Tadic propels Ajax at the Bernebeu
For the first time since 2003, Ajax have qualified for the Champions League quarterfinals. Typically, strong Ajax teams are synonymous with youth talents. Yet it was 30 year old Dusan Tadic that pieced together a performance for the ages in the bright lights of the Bernebeu.
Entering the second leg 2-1 down, Ajax managed to defeat Real Madrid in spectacular by four goals to one. Putting four past the European Champions is no easy task, nevermind in a tie they already had a lead in. However, it was made easier by the hosts’ lack of defensive cohesion and well timed attacking actions of Ajax’s front players, spearheaded by Tadic.
First with the hosts. Captain Sergio Ramos was suspended because of yellow card accumulation, intentionally getting a card in minute 90 of the last match with the presumption of clearing his record for the later stages of the tournament. Consequently, Nacho took his place at centre back. Santiago Solari’s 4-3-3 selection was similar to the last few weeks, with his preferred midfield three of Kroos, Casemiro, and Modric. Vinicius Junior and Vasquez took the wings, although each were substituted early in the first half due to injury for Asensio and Bale respectively.
For Ajax, their first eleven was also as expected, with a slight tweak in van der Beek’s role – making Ajax appear as a 4-2-3-1 or even a 4-2-4 in attack and pressing. Tagliafico’s recent return pushed Blind back to left centre back. With Kasper Dolberg being demoted for both ties against Real Madrid, David Neres took his place in the team, pushing Tadic to be the central frontman.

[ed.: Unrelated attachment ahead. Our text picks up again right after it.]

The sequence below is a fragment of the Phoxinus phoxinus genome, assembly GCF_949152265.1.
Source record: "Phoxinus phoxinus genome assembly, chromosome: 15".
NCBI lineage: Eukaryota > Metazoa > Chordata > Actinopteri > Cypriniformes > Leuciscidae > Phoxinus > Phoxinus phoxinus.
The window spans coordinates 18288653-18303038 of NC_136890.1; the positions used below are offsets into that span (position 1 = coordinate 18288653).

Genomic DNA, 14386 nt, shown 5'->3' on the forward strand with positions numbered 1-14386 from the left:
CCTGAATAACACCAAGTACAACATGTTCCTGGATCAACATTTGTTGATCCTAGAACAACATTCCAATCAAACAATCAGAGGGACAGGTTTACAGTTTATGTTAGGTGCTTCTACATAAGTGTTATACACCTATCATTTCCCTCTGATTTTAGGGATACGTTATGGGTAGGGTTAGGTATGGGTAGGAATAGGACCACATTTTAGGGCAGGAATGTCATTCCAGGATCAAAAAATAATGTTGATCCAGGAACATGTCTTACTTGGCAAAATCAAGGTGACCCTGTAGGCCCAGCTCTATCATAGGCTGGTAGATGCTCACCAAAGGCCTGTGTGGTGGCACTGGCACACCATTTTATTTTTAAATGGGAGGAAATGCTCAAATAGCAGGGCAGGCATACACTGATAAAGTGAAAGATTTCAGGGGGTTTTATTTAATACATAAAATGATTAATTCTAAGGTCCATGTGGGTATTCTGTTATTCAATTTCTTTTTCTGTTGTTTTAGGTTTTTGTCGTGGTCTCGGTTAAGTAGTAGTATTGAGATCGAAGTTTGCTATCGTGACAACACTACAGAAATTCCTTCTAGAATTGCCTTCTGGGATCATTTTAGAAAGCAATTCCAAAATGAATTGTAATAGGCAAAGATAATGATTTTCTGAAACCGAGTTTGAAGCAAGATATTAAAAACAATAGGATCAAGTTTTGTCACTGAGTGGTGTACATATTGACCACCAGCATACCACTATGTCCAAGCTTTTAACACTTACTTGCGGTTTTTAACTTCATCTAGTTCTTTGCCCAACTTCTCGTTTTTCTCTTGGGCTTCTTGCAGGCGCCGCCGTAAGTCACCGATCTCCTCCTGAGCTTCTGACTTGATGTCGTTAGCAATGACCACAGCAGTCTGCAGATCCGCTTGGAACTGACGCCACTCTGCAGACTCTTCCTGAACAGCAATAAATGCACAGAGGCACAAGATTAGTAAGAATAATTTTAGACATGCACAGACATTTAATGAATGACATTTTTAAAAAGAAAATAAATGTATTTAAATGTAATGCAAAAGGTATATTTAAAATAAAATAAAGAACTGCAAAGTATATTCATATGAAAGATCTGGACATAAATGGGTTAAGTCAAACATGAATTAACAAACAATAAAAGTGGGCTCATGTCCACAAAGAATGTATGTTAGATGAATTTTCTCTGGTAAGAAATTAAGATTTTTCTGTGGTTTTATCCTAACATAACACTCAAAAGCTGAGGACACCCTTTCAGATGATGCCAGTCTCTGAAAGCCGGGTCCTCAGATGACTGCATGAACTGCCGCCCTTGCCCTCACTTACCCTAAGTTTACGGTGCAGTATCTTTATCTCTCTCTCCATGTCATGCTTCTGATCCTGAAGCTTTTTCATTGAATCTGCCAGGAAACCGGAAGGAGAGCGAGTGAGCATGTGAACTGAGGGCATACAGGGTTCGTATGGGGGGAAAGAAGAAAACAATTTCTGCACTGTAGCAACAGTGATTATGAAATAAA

Tadic’s Role in Possession
Throughout most of the season, Tadic has been utilized on the left side of Ajax’s attack, coming into the left halfspace to permit Tagliafico to occupy higher lines when in possession. With Tadic as the central player of the front three, the team formed an adjusted shape. De Jong still remained in deeper areas with Schone just slightly further up to his right, De Ligt and Blind split. Mazraoui pushed up to pin Madrid’s wingers back into their own half as a consequence of their man-orientations, affording room for Ajax to comfortably progress the ball.
With Solari’s pressing structure (or lack thereof), the front players disregarded the overall team compactness in favor of chasing the ball, permitting Ajax to play forwards after few passes since the open spaces they wished to target were expanded because of Madrid’s mindless pursuits. When one player in the front went to press, additional player movements were sparingly observed. If multiple players moved toward the front shifted, there was no shift in the back because of excessive man-orientation focus. The access of the ball that is a hallmark of man-oriented team was nowhere to be seen, with the same lack of compactness that is also prevalent.